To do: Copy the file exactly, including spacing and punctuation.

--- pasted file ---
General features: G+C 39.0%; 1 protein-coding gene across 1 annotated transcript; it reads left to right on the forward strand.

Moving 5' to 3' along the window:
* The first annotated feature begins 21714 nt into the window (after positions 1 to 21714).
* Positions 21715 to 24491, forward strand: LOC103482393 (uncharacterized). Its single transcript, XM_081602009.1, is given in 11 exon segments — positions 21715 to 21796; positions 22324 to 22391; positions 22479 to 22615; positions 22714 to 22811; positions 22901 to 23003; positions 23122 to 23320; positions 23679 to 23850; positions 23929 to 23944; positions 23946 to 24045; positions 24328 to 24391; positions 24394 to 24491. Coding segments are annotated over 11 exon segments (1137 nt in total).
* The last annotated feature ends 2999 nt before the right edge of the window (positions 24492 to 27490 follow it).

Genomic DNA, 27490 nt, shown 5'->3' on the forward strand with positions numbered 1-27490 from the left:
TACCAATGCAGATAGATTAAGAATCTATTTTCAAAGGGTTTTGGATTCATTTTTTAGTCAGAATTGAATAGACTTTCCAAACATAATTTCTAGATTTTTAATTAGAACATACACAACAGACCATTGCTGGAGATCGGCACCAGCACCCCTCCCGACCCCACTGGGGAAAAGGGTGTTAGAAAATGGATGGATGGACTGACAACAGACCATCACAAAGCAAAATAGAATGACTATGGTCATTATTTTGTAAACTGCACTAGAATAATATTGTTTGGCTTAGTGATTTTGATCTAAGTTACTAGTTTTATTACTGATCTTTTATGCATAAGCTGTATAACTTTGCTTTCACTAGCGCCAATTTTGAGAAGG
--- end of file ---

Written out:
General features: G+C 39.0%; 1 protein-coding gene across 1 annotated transcript; it reads left to right on the forward strand.

Moving 5' to 3' along the window:
* The first annotated feature begins 21714 nt into the window (after positions 1 to 21714).
* Positions 21715 to 24491, forward strand: LOC103482393 (uncharacterized). Its single transcript, XM_081602009.1, is given in 11 exon segments — positions 21715 to 21796; positions 22324 to 22391; positions 22479 to 22615; positions 22714 to 22811; positions 22901 to 23003; positions 23122 to 23320; positions 23679 to 23850; positions 23929 to 23944; positions 23946 to 24045; positions 24328 to 24391; positions 24394 to 24491. Coding segments are annotated over 11 exon segments (1137 nt in total).
* The last annotated feature ends 2999 nt before the right edge of the window (positions 24492 to 27490 follow it).

Genomic DNA, 27490 nt, shown 5'->3' on the forward strand with positions numbered 1-27490 from the left:
TACCAATGCAGATAGATTAAGAATCTATTTTCAAAGGGTTTTGGATTCATTTTTTAGTCAGAATTGAATAGACTTTCCAAACATAATTTCTAGATTTTTAATTAGAACATACACAACAGACCATTGCTGGAGATCGGCACCAGCACCCCTCCCGACCCCACTGGGGAAAAGGGTGTTAGAAAATGGATGGATGGACTGACAACAGACCATCACAAAGCAAAATAGAATGACTATGGTCATTATTTTGTAAACTGCACTAGAATAATATTGTTTGGCTTAGTGATTTTGATCTAAGTTACTAGTTTTATTACTGATCTTTTATGCATAAGCTGTATAACTTTGCTTTCACTAGCGCCAATTTTGAGAAGG